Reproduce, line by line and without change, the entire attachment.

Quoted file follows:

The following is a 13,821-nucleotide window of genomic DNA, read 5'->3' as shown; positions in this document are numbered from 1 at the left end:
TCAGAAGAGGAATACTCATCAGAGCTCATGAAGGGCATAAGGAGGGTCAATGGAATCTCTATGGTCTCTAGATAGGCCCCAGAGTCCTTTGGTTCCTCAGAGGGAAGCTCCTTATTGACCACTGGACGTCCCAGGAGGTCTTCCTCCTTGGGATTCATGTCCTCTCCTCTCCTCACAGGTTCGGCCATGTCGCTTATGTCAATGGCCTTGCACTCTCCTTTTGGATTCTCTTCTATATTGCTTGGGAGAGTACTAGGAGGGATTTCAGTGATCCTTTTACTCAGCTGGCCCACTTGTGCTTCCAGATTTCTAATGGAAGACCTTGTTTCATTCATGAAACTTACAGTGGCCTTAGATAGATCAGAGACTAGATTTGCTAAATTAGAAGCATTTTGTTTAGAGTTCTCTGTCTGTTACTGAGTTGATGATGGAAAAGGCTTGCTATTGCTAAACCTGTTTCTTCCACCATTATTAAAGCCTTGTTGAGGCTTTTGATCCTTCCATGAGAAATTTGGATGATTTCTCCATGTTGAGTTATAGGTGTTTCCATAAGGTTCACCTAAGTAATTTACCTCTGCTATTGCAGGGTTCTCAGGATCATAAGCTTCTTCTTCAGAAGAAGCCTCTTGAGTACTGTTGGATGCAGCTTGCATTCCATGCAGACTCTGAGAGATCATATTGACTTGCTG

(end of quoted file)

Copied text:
The following is a 13,821-nucleotide window of genomic DNA, read 5'->3' as shown; positions in this document are numbered from 1 at the left end:
TCAGAAGAGGAATACTCATCAGAGCTCATGAAGGGCATAAGGAGGGTCAATGGAATCTCTATGGTCTCTAGATAGGCCCCAGAGTCCTTTGGTTCCTCAGAGGGAAGCTCCTTATTGACCACTGGACGTCCCAGGAGGTCTTCCTCCTTGGGATTCATGTCCTCTCCTCTCCTCACAGGTTCGGCCATGTCGCTTATGTCAATGGCCTTGCACTCTCCTTTTGGATTCTCTTCTATATTGCTTGGGAGAGTACTAGGAGGGATTTCAGTGATCCTTTTACTCAGCTGGCCCACTTGTGCTTCCAGATTTCTAATGGAAGACCTTGTTTCATTCATGAAACTTACAGTGGCCTTAGATAGATCAGAGACTAGATTTGCTAAATTAGAAGCATTTTGTTTAGAGTTCTCTGTCTGTTACTGAGTTGATGATGGAAAAGGCTTGCTATTGCTAAACCTGTTTCTTCCACCATTATTAAAGCCTTGTTGAGGCTTTTGATCCTTCCATGAGAAATTTGGATGATTTCTCCATGTTGAGTTATAGGTGTTTCCATAAGGTTCACCTAAGTAATTTACCTCTGCTATTGCAGGGTTCTCAGGATCATAAGCTTCTTCTTCAGAAGAAGCCTCTTGAGTACTGTTGGATGCAGCTTGCATTCCATGCAGACTCTGAGAGATCATATTGACTTGCTG